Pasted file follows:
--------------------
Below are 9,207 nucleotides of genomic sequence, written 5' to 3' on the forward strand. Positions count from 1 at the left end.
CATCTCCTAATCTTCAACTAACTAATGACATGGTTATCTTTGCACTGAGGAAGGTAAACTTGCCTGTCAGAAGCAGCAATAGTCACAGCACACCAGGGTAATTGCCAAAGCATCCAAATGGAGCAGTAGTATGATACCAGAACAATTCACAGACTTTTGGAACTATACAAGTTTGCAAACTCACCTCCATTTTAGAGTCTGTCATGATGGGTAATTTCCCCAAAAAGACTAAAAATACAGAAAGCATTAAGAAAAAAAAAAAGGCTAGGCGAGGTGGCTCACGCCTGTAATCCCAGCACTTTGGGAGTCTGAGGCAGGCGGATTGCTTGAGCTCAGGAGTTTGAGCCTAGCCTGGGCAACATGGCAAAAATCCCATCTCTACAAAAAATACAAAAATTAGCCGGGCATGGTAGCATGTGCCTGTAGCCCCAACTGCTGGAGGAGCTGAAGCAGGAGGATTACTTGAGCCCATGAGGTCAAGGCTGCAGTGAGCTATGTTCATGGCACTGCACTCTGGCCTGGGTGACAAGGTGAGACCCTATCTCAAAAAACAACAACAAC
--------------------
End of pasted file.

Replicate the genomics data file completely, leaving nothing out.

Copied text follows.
Below are 9,207 nucleotides of genomic sequence, written 5' to 3' on the forward strand. Positions count from 1 at the left end.
CATCTCCTAATCTTCAACTAACTAATGACATGGTTATCTTTGCACTGAGGAAGGTAAACTTGCCTGTCAGAAGCAGCAATAGTCACAGCACACCAGGGTAATTGCCAAAGCATCCAAATGGAGCAGTAGTATGATACCAGAACAATTCACAGACTTTTGGAACTATACAAGTTTGCAAACTCACCTCCATTTTAGAGTCTGTCATGATGGGTAATTTCCCCAAAAAGACTAAAAATACAGAAAGCATTAAGAAAAAAAAAAAGGCTAGGCGAGGTGGCTCACGCCTGTAATCCCAGCACTTTGGGAGTCTGAGGCAGGCGGATTGCTTGAGCTCAGGAGTTTGAGCCTAGCCTGGGCAACATGGCAAAAATCCCATCTCTACAAAAAATACAAAAATTAGCCGGGCATGGTAGCATGTGCCTGTAGCCCCAACTGCTGGAGGAGCTGAAGCAGGAGGATTACTTGAGCCCATGAGGTCAAGGCTGCAGTGAGCTATGTTCATGGCACTGCACTCTGGCCTGGGTGACAAGGTGAGACCCTATCTCAAAAAACAACAACAAC